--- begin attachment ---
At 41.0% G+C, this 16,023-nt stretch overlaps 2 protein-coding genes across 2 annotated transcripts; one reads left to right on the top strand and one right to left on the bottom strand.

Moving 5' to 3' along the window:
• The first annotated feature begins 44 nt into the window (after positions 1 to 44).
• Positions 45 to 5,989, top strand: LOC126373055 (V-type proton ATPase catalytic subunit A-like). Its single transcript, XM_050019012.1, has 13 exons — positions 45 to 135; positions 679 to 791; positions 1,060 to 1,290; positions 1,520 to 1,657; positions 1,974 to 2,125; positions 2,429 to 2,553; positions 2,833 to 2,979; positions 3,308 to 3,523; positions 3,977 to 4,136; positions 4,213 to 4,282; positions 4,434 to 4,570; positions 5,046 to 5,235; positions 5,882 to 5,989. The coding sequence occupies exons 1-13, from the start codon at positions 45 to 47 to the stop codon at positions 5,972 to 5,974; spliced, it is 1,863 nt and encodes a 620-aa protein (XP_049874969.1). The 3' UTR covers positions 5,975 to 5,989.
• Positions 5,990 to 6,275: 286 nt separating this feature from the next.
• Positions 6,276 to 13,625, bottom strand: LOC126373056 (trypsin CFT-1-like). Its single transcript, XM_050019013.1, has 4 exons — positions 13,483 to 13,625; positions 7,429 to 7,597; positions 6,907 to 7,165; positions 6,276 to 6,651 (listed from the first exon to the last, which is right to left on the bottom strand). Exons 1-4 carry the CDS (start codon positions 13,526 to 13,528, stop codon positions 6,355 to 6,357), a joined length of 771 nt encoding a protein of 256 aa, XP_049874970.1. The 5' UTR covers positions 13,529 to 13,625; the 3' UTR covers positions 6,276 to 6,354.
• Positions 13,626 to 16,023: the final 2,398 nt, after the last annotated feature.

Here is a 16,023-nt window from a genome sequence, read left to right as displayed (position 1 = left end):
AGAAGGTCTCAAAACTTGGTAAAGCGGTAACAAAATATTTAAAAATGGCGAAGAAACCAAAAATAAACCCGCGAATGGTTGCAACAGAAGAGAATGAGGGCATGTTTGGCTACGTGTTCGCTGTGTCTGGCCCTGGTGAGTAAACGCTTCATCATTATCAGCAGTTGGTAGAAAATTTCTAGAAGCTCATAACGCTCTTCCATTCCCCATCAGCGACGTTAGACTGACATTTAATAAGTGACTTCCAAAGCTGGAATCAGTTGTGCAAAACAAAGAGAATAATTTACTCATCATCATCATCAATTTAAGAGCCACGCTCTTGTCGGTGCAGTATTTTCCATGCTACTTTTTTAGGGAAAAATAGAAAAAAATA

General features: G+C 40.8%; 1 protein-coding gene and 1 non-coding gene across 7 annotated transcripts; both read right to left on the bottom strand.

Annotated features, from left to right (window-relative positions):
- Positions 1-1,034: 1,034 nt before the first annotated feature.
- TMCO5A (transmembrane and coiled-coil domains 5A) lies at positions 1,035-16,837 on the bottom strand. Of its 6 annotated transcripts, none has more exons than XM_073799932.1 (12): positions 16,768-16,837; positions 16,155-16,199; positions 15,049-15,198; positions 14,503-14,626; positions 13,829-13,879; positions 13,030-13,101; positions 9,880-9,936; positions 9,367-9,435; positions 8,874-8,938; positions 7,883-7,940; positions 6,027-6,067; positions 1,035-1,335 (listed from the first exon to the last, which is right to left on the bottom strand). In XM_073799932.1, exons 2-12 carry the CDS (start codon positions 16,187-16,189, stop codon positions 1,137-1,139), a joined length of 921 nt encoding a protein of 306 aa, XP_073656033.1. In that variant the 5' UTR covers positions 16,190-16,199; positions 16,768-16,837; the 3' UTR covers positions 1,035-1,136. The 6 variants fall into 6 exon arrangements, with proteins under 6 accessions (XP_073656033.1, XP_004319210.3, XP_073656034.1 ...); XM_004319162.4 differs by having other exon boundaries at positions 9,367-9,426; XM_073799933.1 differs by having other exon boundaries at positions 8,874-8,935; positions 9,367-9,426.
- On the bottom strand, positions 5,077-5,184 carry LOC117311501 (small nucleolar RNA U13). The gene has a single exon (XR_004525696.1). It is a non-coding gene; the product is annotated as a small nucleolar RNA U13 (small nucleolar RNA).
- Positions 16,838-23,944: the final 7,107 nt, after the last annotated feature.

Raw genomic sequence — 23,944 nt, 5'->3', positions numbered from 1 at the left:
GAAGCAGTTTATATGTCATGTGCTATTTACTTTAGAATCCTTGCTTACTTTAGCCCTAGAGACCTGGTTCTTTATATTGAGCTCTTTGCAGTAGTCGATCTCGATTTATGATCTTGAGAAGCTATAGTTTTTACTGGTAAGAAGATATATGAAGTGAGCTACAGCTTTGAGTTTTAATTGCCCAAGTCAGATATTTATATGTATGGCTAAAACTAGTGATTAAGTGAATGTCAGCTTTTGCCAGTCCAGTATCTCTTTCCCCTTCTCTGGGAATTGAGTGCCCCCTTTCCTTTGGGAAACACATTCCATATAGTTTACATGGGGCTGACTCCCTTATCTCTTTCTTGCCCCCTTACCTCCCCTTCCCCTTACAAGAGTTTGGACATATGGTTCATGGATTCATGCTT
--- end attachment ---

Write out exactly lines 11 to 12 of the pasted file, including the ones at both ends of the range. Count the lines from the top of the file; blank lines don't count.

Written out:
Annotated features, from left to right (window-relative positions):
- Positions 1-1,034: 1,034 nt before the first annotated feature.